Ajarn Sulak Sivaraksa:
Gandhi's Truth Force in the Age of Climate Change
Sivaraksa is one of Asia's leading social thinkers and activists. His wide-ranging work includes founding the International Network of Engaged Buddhists and dozens of other educational and political grassroots organizations. He is the author of over 100 books in Thai and English, including Seeds of Peace: A Buddhist Vision for Renewing Society. He was nominated twice for the Nobel Peace Prize and, in 1995, received the Right Livelihood Award known as the alternative Nobel Peace Prize.
The BBC HARDtalk Interview (2011)
Right Livelihood means a livelihood which is nonexploitative to the self or others and, as a Buddhist, I am happy to be recognized as one who tries to lead this kind of life. In my own country I am usually known as a troublemaker or rabble rouser, one who challenges the economic and technological "development" destined to make Siam another "Tiger" among the Newly Industrialized Countries modeled after Japan...This model of development has no ethical or spiritual dimension and its technological advances involve massive ecological devastation while its economic progress widens the abyss between rich and poor, even while subjecting whole populations to the voraciousness of the barely masked greed called consumerism. There are no human rights within it, especially economic, social and development human rights, even as it sometimes pays lip service to civil and political freedom. It is called "progress", which comes from the Latin root meaning madness. Since I want to be sane and to live in a saner world I have spent my life attempting to offer alternatives, not only in my country but throughout Asia and beyond. To paraphrase Schumacher, my efforts are "small" but attempt to be "beautiful".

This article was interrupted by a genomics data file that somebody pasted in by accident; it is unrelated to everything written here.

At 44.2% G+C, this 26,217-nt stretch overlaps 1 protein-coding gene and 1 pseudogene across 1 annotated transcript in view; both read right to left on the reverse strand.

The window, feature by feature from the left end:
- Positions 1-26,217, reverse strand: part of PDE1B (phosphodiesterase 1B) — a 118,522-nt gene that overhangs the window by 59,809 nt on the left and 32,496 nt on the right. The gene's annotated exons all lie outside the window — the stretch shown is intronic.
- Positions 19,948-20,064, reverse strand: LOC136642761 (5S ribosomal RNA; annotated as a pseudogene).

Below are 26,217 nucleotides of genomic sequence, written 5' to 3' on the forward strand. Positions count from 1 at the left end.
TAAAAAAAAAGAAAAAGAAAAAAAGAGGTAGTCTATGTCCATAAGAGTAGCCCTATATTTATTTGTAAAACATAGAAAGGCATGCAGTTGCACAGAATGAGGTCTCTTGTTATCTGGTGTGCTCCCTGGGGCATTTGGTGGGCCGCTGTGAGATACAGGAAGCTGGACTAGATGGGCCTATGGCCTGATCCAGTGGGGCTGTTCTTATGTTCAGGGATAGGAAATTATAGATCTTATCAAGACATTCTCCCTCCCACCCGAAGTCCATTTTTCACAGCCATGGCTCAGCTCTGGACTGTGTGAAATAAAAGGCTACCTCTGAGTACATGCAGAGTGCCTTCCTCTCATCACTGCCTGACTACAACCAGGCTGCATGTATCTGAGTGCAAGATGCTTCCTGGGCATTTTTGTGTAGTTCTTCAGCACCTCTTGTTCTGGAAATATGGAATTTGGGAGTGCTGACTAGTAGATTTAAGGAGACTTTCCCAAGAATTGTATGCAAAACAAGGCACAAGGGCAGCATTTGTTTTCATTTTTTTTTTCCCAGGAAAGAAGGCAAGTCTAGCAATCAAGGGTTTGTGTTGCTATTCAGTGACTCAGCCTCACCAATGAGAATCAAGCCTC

- Sivaraksa, Right Livelihood Award acceptance speech